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MTSU athletics icon Stanford passes away at age 77

MTSU athletics icon Stanford passes away at age 77

John Stanford, an icon in Middle Tennessee athletics, passed away on July 1 at the age of 77.

Funeral services are scheduled for Friday, July 5, at 11 a.m. at Woodfin Memorial Chapel in Murfreesboro. Visitation is scheduled Wednesday, July 3, from 4 to 9 p.m. at Woodfin’s.

Stanford, a member of the Tennessee Sports Hall of Fame, played for the Blue Raider baseball program from 1960 to 1963, then became the head coach from 1974 to 1987. In 1987, he took over as athletic director, where he served until 1994.

John Stanford

“John Stanford has been a bedrock of MTSU for over 40 years and is one of three people to compete as a student-athlete, serve as a head coach and be an athletic director at Middle Tennessee, joining Charles ‘Bubber’ Murphy and Boots Donnelly,” said MTSU Director of Athletics Chris Massaro.

“He is an incredible person who had an undeniable footprint on our athletic department’s history. Much of the success we enjoy today can be attributed to Coach Stanford and his efforts.”

Stanford, who was elected to the Blue Raider Hall of Fame in 1987, came to Middle Tennessee in the 1950s after serving with the U.S. Air Force, where he had gained acclaim as a softball and baseball pitcher. He made his mark on MT baseball by becoming an All-Ohio Valley Conference selection.

After graduation, Stanford went pro, pitching two seasons for the Washington Senators before returning to Tennessee to serve as baseball coach for Shelbyville Central High School and Motlow Community College.

In 1974, Stanford returned to his alma mater to cultivate one of the most respected programs in college baseball. His Blue Raider record of 402-272-4 is second only to his hand-picked successor’s, former head baseball coach Steve Peterson.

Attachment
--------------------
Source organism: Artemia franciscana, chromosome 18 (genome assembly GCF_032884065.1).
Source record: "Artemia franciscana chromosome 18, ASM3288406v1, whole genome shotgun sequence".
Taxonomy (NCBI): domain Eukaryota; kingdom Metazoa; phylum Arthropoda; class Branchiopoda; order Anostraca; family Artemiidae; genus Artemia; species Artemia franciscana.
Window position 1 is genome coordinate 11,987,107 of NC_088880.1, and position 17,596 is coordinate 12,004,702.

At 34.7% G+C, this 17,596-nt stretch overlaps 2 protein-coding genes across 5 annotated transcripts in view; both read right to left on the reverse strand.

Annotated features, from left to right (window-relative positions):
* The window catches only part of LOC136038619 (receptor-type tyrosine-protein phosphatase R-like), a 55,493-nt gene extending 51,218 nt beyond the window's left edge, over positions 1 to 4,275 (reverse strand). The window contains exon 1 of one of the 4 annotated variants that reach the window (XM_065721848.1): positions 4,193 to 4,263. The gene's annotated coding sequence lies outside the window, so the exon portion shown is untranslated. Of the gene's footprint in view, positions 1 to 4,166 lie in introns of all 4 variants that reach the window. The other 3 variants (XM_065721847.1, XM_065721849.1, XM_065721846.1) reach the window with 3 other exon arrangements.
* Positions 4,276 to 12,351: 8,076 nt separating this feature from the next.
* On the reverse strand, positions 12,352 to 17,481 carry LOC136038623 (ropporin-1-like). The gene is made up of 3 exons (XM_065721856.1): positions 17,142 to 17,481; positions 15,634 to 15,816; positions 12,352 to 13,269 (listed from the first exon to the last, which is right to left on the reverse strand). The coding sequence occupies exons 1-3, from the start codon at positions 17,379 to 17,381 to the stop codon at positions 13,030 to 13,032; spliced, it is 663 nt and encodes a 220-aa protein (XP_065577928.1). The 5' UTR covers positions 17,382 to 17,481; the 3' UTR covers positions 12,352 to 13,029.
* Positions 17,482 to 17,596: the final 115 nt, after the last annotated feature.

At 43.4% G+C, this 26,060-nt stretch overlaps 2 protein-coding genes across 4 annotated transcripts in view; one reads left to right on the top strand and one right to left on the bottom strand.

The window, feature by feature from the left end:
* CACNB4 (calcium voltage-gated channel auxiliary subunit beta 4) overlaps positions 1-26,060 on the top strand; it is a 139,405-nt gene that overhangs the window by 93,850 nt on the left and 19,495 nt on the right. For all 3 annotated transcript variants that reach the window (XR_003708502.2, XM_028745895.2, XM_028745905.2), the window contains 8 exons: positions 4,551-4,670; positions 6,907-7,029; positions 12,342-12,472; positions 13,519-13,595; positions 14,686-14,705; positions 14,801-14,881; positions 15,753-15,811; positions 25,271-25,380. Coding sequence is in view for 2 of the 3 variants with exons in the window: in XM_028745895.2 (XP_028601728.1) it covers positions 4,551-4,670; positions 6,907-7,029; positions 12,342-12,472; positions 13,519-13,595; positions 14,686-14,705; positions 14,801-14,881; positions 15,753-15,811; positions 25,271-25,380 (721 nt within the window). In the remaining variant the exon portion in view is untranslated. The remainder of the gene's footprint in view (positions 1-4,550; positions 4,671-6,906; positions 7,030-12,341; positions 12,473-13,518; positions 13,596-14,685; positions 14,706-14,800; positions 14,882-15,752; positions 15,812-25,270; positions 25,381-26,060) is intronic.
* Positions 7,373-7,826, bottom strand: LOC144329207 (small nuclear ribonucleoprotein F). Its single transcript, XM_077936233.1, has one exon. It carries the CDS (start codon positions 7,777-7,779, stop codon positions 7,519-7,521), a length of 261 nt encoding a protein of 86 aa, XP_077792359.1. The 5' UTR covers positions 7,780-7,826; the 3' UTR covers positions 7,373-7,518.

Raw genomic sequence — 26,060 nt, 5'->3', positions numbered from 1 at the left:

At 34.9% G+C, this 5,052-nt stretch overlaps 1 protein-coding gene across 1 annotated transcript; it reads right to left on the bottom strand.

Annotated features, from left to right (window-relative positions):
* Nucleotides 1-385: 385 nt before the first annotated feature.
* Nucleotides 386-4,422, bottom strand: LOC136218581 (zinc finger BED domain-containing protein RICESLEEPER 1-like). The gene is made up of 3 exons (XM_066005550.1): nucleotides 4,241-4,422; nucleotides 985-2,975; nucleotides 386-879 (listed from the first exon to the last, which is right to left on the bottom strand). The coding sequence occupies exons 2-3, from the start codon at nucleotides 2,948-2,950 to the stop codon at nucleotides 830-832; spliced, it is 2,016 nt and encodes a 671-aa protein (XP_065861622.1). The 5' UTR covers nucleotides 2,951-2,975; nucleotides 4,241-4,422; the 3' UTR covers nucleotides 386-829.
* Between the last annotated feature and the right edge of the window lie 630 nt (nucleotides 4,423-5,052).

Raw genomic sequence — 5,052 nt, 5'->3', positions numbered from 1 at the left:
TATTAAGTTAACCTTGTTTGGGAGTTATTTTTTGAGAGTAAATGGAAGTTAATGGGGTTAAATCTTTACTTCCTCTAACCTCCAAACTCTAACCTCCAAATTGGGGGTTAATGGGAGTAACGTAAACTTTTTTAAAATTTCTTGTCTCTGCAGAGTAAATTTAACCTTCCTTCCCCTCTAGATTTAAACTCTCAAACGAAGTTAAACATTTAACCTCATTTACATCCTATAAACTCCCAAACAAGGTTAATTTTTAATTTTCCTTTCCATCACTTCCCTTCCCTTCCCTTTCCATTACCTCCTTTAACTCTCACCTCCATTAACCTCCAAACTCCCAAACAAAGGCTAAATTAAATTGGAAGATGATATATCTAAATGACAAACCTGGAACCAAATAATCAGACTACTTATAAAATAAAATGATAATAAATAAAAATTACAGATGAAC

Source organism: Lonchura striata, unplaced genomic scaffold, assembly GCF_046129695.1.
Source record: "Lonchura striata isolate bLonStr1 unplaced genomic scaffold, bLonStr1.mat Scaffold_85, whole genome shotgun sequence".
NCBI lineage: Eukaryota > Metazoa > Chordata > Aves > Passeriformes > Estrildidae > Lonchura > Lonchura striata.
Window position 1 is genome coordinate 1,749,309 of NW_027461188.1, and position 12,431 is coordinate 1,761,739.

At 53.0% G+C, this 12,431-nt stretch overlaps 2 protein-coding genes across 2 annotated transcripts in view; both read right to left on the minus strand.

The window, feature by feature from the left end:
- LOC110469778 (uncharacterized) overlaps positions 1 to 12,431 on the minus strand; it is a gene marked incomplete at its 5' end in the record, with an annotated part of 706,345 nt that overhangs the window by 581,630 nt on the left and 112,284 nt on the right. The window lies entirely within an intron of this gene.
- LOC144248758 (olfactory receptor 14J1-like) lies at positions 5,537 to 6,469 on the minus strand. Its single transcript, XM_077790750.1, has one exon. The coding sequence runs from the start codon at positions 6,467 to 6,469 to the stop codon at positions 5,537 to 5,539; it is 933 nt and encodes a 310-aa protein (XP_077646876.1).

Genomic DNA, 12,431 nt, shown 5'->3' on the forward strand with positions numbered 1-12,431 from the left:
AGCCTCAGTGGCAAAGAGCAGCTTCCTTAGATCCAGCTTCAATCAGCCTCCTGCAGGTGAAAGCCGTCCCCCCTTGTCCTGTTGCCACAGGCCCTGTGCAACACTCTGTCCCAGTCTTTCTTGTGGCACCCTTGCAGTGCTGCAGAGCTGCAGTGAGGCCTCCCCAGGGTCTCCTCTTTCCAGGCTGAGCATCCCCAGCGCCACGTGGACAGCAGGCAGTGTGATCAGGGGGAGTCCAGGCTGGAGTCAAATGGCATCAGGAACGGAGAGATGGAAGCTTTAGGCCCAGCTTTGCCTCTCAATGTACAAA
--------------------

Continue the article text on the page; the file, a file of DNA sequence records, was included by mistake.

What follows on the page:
Stanford’s teams won OVC titles four times and the league’s Southern Division crown five times. He took Middle Tennessee to the NCAA Tournament four times, making it to the championship round of the Midwest Regional in 1982 — only one victory away from a coveted berth in the College World Series.

MT Lightning logoHis coaching peers in the OVC selected Stanford as the league’s Coach of the Year in 1976 and the co-winner of that honor in 1981, 1982, 1983 and 1987. He was also selected South Region Coach of the Year in 1982 by the American Association of College Baseball Coaches.

As athletic director, Stanford worked with donors to improve baseball facilities and scholarships, upgraded the golf program and advocated the formation of the women’s softball program and field.

“This is a sad day for the Blue Raider baseball family,” said current head baseball coach Jim McGuire.

“Coach Stanford is the one who started it all and built the foundation for the success of our program. He is a legend not just for Middle Tennessee baseball, but the entire athletic department. He will be greatly missed.”

Stanford is survived by his wife, Nancy Trobaugh Stanford; his daughter, Maureen Stanford Caudle; and two grandchildren, Katie and John Owen Caudle, all of Murfreesboro, as well as other family members and friends. You can read his complete obituary here.

— MTSU Athletics (goblueraiders.com)


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